Forbes India 15th Anniversary Special

MapMyIndia knows how to navigate storms and the stock markets

After coming close to selling the company and battling the odds for over two decades, the Vermas got MapMyIndia listed in 2021. Now, their venture is navigating the stock market storm better than its peers

Rajiv Singh
Published: Jan 23, 2023 11:35:17 AM IST
Updated: Jan 23, 2023 05:18:43 PM IST

MapMyIndia knows how to navigate storms and the stock markets(From left) Rashmi Verma, co-founder and CTO; Rakesh Verma, co-founder and CMD; Rohan Verma, CEO and executive director, MapmyIndia Image: Madhu Kapparath

2018, New Delhi. There was an insane amount of money on the table. And for Rakesh Verma, there was every reason to yield to the temptation this time. CE Info Systems—the parent company of MapmyIndia—was co-founded by Verma and wife Rashmi from a three-bedroom apartment in New Delhi in 1995. Over the next two decades, the duo painstakingly built and profitably scaled their digital maps and location tech venture against all odds.

The biggest obstacle, in fact, was the beginning. The techies spent over a decade in the US, worked with companies such as General Motors and IBM, and came back to India in 1990. “Are you crazy to start your own venture?” was the reaction of friends, family and well-wishers. “You guys must be nuts to even think of digital maps,” was the common disbelief when the venture morphed into digital maps and location tech service and products in the late 90s. “We must have heard both the words—crazy and nuts—hundreds of time,” recalls Varma.

Back in 2018, both words came back to haunt them. There was an acquisition offer from PhonePe. Though this was not the first time Verma was entering into a sell-out discussion—Yahoo tried its luck in 2006, Japanese map publisher Zenrin expressed its intent in 2012, ecommerce major Flipkart had a strong chance in 2015—PhonePe’s bid boldly stood out. “Are you crazy?” remarked one of Verma’s close friends who got to know about the amount on offer. “Just go ahead and accept it,” was the advice. “You guys would be nuts if you refuse,” quipped one more confidant. “Who says no to so much of money?”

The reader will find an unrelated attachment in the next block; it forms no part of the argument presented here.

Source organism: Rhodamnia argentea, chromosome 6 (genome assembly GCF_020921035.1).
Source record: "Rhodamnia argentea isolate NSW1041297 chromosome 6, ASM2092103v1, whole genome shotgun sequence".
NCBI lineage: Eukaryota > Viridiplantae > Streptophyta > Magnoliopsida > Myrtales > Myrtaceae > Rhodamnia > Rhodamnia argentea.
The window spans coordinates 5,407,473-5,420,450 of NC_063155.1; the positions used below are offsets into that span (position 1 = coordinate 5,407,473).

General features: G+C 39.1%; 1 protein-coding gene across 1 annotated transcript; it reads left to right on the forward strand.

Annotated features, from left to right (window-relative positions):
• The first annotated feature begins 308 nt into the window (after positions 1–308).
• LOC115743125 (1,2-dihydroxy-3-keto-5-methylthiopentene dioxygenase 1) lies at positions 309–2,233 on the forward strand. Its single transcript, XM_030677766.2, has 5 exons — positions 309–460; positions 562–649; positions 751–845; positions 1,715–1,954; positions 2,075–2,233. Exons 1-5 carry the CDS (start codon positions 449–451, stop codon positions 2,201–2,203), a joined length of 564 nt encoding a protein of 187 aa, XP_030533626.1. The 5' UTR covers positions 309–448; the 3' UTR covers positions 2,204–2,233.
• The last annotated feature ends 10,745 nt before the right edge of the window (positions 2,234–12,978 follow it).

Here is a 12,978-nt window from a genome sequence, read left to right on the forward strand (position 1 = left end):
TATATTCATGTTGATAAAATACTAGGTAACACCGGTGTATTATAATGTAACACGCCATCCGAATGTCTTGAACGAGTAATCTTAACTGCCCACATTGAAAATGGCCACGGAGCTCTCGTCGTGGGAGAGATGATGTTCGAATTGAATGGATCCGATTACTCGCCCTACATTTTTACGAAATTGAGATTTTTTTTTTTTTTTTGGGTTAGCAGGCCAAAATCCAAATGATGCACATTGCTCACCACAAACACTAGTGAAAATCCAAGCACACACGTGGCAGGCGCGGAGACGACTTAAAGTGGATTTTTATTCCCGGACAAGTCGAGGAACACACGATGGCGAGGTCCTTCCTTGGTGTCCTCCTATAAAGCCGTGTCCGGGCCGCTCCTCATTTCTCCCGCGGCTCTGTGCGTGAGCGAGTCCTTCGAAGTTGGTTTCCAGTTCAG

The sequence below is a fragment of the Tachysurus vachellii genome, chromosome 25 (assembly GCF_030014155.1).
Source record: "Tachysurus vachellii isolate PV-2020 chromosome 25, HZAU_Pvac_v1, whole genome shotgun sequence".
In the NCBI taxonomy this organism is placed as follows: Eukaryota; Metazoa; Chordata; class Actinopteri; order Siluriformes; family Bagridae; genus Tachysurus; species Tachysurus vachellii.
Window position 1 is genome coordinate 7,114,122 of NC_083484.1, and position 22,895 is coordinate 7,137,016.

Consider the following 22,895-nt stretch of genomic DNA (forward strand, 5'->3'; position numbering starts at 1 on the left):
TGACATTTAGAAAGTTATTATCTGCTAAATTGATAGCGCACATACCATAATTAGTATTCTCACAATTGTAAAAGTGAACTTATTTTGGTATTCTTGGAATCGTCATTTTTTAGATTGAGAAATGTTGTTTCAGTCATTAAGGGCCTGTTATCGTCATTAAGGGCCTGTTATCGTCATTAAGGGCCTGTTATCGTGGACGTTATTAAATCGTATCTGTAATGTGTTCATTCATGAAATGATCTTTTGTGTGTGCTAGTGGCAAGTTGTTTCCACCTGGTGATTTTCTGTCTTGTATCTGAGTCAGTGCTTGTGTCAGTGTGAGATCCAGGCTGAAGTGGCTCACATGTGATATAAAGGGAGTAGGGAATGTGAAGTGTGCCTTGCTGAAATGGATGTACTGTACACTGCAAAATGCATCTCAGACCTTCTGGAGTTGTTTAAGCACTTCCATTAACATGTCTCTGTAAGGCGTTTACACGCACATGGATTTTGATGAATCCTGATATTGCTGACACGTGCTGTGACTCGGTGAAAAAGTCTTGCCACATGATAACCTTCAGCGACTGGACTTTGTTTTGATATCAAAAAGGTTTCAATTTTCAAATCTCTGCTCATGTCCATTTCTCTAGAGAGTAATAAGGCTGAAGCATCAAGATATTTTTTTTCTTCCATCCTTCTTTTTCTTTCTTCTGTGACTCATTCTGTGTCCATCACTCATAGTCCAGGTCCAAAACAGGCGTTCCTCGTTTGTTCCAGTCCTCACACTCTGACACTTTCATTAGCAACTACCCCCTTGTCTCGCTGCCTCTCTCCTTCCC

MapMyIndia knows how to navigate storms and the stock marketsIt was not only money, though, which made Verma think hard. The first-generation entrepreneur was feeling exhausted. “I seriously thought this was the best time to exit,” reckons Verma, explaining his mindset. After a gruelling two decades of journey—not to forget how the Indian upstart had been valiantly fighting against Google—MapmyIndia was over a ₹100-crore company by 2018. The icing on the cake, though, was an envious bottom line. The company had always been profitable, and turned cash-flow positive since 2015. It had stayed bootstrapped till 2005, and over the next 10 years, didn’t raise more than ₹150 crore. “You build a business for so long, but you can only take it to a certain level,” says Verma, explaining the grim reality. He decided that PhonePe would be the best home for his venture.

It was D-Day. Verma, along with son Rohan, went for a final meeting with PhonePe Co-founder and CEO Sameer Nigam, and signed the deal. “There was a conflicting look on his face,” recalls Nigam. Verma’s son, though, had different plans. Rohan, underlines Nigam—who was meeting the son for the first time—had a grand vision for the company and wanted it to run for the next several decades. Impressed with the lad’s ambitious plans, Nigam retracted the offer. “This was not the right thing to do. I tore down the offer,” he recalls.

Three years later, in February 2021, Nigam was about to do another thing. “And it was the right thing to do,” he reckons. The government liberalised guidelines for geo-spatial data, and Nigam knew it could be a game changer for MapmyIndia as the new norms would open floodgates in terms of business opportunity. There was one catch, though. To make most of the new rules, the Indian promoters needed to have over 50 percent ownership. Vermas didn’t make the cut, and PhonePe had 35 percent stake in MapmyIndia, which it bought from Flipkart by paying a premium in 2020.

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Nigam made an offer to the Vermas. And this time he wanted a promise. Take the company to the IPO, he told them, and PhonePe will sell back some stake to help meet the 50-percent criteria. The Vermas agreed, the board of PhonePe also relented, and CE Info Systems got listed on December 21, 2021. “It was one of the best IPOs of 2021,” he says.

MapMyIndia knows how to navigate storms and the stock markets